After months of speculation, Cleveland Mayor Frank Jackson announced Thursday evening that he would not be seeking an unprecedented fifth term in office.
In a tele-Town Hall event that had been promoted feverishly by the city's social media accounts in previous weeks, the four-term Mayor recapitulated the central tenets of his leadership philosophy — public service is an honorable profession; a city cannot be great until the "least of us" partake in prosperity, etc. — and announced that he would complete his fourth term and then retire.
Jackson grew up in Cleveland's Central neighborhood, served on City Council and first ran for Mayor against incumbent Jane Campbell in 2005. He has been at the helm of the city ever since.
Jackson said that he continues to be haunted by many of the same things that haunted him as a young activist and councilman: drugs, violence, poverty, despair. And he said that while he knows there is much work to be done in Cleveland to combat these social ills, his time had come to pass the baton.
"This is a relay race, not a sprint," he said, inviting voters to make sure that his successor "runs hard and runs true."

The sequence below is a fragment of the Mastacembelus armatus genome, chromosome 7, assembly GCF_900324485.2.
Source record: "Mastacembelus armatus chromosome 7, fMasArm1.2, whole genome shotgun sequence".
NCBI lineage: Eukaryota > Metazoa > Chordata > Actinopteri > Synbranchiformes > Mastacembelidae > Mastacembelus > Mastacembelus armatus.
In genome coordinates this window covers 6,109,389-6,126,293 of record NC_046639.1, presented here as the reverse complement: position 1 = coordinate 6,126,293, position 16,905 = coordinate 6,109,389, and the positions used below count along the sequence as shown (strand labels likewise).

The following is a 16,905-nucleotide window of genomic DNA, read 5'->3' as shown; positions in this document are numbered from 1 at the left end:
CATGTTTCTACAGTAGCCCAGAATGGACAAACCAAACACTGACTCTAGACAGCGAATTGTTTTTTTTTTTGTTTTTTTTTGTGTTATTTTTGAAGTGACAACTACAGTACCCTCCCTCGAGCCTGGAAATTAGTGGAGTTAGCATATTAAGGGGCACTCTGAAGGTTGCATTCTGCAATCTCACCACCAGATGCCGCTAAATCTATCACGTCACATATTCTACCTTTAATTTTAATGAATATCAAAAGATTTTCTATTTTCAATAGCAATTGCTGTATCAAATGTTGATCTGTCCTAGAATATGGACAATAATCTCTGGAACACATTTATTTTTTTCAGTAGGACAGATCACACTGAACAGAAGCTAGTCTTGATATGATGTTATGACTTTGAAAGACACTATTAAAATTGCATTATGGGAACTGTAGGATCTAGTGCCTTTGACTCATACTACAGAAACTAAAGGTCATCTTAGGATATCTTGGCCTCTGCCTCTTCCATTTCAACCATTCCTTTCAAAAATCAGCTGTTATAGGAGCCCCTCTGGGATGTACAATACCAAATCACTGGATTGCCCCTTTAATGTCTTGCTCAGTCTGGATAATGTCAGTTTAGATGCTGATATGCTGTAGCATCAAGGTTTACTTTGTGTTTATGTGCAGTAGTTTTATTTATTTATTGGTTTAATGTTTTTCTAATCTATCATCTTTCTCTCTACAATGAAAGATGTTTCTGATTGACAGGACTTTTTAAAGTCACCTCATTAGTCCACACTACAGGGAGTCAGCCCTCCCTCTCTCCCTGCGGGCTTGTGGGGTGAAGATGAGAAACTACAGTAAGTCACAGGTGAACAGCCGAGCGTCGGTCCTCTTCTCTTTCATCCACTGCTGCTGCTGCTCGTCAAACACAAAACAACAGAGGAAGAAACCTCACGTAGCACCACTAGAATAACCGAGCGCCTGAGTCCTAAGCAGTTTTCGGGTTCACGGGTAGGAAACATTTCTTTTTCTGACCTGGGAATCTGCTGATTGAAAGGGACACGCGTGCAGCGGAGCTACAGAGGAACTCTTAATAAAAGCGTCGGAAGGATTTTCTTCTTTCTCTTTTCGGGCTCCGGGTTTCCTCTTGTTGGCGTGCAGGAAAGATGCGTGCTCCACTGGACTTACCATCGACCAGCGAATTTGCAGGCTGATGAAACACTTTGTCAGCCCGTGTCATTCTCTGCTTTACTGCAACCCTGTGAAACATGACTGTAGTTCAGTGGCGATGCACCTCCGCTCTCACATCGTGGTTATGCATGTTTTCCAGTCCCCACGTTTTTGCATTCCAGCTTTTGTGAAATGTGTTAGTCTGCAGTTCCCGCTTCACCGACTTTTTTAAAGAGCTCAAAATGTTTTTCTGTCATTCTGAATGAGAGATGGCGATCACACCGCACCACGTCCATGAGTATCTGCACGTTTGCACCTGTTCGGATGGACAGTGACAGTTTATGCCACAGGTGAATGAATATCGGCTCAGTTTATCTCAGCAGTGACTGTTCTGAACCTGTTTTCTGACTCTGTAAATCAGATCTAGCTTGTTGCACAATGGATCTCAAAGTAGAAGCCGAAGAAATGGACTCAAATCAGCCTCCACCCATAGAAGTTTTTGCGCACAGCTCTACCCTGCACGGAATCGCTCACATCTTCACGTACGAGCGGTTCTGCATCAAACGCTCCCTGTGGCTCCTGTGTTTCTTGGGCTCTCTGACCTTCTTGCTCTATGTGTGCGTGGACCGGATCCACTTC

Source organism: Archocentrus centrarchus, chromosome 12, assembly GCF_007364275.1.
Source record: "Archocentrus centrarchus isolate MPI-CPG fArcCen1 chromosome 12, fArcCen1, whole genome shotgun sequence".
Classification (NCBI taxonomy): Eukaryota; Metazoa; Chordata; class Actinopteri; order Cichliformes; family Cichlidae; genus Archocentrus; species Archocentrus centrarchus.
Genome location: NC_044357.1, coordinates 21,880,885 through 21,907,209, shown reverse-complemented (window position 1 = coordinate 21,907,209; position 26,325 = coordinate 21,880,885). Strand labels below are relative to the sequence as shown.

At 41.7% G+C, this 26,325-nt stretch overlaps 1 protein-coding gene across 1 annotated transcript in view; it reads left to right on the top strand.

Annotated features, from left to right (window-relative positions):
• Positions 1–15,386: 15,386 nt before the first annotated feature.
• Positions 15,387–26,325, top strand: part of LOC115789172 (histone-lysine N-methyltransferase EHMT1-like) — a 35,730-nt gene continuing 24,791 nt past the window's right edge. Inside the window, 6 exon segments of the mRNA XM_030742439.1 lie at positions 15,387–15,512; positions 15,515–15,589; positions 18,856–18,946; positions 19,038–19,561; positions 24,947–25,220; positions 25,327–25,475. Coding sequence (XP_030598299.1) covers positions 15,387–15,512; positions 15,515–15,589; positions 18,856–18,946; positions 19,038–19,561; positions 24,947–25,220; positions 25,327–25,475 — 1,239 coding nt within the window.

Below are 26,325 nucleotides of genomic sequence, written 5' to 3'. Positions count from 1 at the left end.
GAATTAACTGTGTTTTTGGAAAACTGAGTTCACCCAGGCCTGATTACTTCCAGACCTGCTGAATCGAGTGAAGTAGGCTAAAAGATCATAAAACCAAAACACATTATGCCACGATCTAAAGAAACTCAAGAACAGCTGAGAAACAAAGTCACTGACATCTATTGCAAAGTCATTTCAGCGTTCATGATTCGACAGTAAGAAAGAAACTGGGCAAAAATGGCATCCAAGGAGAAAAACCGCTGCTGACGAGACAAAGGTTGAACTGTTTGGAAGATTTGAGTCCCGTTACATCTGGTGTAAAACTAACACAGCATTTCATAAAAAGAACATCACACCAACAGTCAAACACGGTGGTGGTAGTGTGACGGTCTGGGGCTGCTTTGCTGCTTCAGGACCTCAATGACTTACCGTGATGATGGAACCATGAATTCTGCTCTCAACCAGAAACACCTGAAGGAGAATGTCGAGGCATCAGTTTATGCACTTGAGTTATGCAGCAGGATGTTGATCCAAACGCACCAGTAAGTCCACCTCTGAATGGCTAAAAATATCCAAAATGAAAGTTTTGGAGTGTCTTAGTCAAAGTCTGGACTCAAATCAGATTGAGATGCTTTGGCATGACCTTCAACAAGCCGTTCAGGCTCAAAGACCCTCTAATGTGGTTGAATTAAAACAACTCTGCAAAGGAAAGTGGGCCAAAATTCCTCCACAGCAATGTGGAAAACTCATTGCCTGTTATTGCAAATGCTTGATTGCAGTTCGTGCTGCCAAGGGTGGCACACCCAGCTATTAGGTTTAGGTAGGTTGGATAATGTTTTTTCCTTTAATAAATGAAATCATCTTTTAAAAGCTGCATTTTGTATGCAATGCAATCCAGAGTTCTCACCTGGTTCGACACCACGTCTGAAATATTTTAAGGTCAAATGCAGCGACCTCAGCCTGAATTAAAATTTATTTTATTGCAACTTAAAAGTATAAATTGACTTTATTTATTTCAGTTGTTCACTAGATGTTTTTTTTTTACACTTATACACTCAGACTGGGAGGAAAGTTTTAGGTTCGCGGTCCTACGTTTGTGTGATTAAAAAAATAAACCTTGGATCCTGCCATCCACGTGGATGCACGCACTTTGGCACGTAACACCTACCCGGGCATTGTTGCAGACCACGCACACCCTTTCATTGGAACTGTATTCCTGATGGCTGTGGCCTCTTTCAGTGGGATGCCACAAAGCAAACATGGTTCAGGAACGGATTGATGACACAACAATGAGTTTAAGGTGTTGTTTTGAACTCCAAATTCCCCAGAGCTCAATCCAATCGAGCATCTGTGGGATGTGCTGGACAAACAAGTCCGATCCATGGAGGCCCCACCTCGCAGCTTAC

Jackson's prepared remarks, heartfelt sentiments from a worn-out city leader chewed up by "the beast" — his term for the forces perpetuating institutionalized inequities, disparities, and racism — were followed by a promotional video featuring comments from a who's-who of high-profile Jackson supporters and donors. It concluded with a sendoff from none other than actor Samuel L. Jackson, who said it was "an honor and a privilege" to have met the Mayor during his time filming The Avengers
and Captain America: Winter Soldier
An audience Q&A consisted chiefly of well-wishers, who thanked Jackson for his years of service. Jackson did say he was not prepared to endorse a candidate in the 2021 race, but he said he would consider it.
Sign up for Scene's weekly newsletters to get the latest on Cleveland news, things to do and places to eat delivered right to your inbox.